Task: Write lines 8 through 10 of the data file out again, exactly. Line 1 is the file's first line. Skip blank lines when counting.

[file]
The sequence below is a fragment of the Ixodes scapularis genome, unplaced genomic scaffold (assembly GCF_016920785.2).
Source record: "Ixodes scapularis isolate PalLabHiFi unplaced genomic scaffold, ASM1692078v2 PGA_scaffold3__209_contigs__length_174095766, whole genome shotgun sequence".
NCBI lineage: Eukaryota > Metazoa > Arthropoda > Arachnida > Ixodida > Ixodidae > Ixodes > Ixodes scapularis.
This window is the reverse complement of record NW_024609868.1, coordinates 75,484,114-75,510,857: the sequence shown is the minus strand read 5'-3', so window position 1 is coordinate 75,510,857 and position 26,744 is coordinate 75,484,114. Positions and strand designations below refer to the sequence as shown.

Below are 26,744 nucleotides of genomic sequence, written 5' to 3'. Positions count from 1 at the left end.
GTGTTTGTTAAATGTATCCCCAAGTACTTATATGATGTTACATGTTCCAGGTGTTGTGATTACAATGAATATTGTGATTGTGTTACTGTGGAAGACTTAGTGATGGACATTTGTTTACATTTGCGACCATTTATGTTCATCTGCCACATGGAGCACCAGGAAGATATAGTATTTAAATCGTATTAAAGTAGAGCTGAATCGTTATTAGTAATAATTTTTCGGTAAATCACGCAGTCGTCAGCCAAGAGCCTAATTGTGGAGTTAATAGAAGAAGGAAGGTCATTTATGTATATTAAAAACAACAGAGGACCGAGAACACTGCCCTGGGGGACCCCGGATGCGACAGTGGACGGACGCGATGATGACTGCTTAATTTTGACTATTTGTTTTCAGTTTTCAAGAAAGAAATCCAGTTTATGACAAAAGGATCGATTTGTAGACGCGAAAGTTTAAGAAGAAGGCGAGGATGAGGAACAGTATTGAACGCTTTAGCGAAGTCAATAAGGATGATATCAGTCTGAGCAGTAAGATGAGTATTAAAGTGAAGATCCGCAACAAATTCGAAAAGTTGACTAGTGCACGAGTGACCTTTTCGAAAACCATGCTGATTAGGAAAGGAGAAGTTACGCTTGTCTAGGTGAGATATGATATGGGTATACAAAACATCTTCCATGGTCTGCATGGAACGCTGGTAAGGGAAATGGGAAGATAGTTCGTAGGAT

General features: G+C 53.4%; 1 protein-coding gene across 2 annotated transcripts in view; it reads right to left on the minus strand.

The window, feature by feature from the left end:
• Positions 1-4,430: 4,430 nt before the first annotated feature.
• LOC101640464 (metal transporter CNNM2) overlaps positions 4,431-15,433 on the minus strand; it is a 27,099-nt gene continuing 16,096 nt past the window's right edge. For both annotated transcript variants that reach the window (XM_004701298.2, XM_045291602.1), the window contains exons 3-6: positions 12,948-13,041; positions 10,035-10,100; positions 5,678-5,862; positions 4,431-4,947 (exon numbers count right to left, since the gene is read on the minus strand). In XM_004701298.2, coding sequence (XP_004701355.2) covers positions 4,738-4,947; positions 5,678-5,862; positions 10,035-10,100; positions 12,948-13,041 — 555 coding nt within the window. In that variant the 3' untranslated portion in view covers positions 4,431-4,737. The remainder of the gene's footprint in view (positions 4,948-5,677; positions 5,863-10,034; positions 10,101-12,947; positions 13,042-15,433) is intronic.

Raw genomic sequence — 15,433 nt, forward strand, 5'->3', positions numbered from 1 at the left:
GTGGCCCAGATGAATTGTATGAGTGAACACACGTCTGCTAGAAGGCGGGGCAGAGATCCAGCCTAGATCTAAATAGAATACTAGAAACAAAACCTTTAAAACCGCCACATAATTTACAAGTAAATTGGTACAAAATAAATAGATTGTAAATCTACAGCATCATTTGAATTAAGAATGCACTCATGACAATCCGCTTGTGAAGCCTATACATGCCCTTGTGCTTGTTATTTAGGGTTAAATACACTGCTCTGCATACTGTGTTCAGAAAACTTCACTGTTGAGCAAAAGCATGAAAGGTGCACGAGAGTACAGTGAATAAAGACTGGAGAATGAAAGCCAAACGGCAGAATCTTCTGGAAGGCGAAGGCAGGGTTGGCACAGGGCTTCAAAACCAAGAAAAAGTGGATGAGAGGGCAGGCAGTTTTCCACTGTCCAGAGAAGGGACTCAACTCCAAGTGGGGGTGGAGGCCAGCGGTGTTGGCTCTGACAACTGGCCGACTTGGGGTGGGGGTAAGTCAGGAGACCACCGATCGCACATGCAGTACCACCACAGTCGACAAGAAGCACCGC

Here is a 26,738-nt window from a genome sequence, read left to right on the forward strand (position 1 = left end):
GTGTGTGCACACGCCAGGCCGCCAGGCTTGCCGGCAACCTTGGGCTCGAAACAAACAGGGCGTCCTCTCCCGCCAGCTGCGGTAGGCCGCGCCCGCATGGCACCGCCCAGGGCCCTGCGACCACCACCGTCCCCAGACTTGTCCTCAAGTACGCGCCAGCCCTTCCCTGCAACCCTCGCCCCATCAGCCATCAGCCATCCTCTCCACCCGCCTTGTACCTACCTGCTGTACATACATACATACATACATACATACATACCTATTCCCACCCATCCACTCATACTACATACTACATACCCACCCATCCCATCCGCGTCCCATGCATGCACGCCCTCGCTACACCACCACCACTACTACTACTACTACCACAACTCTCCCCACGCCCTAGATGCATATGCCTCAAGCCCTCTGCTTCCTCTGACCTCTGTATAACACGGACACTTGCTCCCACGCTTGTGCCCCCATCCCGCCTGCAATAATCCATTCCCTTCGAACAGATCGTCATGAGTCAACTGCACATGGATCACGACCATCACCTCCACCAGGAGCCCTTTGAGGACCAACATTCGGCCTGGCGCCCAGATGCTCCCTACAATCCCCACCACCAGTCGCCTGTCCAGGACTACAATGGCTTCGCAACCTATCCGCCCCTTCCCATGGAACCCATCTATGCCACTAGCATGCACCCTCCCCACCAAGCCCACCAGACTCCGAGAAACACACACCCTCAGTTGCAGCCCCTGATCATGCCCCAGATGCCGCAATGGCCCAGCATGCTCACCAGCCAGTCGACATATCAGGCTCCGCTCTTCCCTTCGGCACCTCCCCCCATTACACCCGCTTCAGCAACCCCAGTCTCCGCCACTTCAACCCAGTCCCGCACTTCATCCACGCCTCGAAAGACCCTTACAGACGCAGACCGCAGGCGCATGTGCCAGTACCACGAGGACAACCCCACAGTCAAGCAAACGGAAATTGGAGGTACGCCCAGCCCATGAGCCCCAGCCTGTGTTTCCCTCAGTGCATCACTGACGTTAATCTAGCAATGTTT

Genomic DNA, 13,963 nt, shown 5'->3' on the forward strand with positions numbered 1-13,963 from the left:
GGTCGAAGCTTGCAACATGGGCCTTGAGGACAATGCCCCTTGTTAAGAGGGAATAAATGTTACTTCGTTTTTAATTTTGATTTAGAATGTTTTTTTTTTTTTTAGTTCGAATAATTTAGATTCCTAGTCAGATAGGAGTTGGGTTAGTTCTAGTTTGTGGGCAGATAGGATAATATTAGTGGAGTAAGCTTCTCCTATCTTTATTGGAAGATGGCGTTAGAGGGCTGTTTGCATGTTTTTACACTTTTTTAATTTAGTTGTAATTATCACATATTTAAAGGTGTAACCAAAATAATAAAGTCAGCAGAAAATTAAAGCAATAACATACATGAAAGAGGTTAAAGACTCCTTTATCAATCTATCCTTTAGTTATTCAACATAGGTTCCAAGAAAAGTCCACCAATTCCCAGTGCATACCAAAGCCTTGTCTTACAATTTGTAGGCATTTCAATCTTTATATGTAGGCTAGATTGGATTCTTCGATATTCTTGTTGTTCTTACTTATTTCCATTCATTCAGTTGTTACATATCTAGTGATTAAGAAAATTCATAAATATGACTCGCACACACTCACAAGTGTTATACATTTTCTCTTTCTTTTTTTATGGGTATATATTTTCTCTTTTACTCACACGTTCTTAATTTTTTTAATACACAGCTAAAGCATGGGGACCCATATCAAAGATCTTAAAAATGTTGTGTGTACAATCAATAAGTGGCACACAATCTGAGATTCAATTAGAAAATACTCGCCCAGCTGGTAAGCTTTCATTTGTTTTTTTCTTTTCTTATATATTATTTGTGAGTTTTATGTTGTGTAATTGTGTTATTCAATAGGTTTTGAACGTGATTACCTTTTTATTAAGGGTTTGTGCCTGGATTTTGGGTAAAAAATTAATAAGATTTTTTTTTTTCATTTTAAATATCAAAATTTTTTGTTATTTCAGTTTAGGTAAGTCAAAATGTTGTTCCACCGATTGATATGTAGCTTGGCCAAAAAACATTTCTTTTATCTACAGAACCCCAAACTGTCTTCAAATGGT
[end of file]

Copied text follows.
The window, feature by feature from the left end:
• Positions 1-4,430: 4,430 nt before the first annotated feature.
• LOC101640464 (metal transporter CNNM2) overlaps positions 4,431-15,433 on the minus strand; it is a 27,099-nt gene continuing 16,096 nt past the window's right edge. For both annotated transcript variants that reach the window (XM_004701298.2, XM_045291602.1), the window contains exons 3-6: positions 12,948-13,041; positions 10,035-10,100; positions 5,678-5,862; positions 4,431-4,947 (exon numbers count right to left, since the gene is read on the minus strand). In XM_004701298.2, coding sequence (XP_004701355.2) covers positions 4,738-4,947; positions 5,678-5,862; positions 10,035-10,100; positions 12,948-13,041 — 555 coding nt within the window. In that variant the 3' untranslated portion in view covers positions 4,431-4,737. The remainder of the gene's footprint in view (positions 4,948-5,677; positions 5,863-10,034; positions 10,101-12,947; positions 13,042-15,433) is intronic.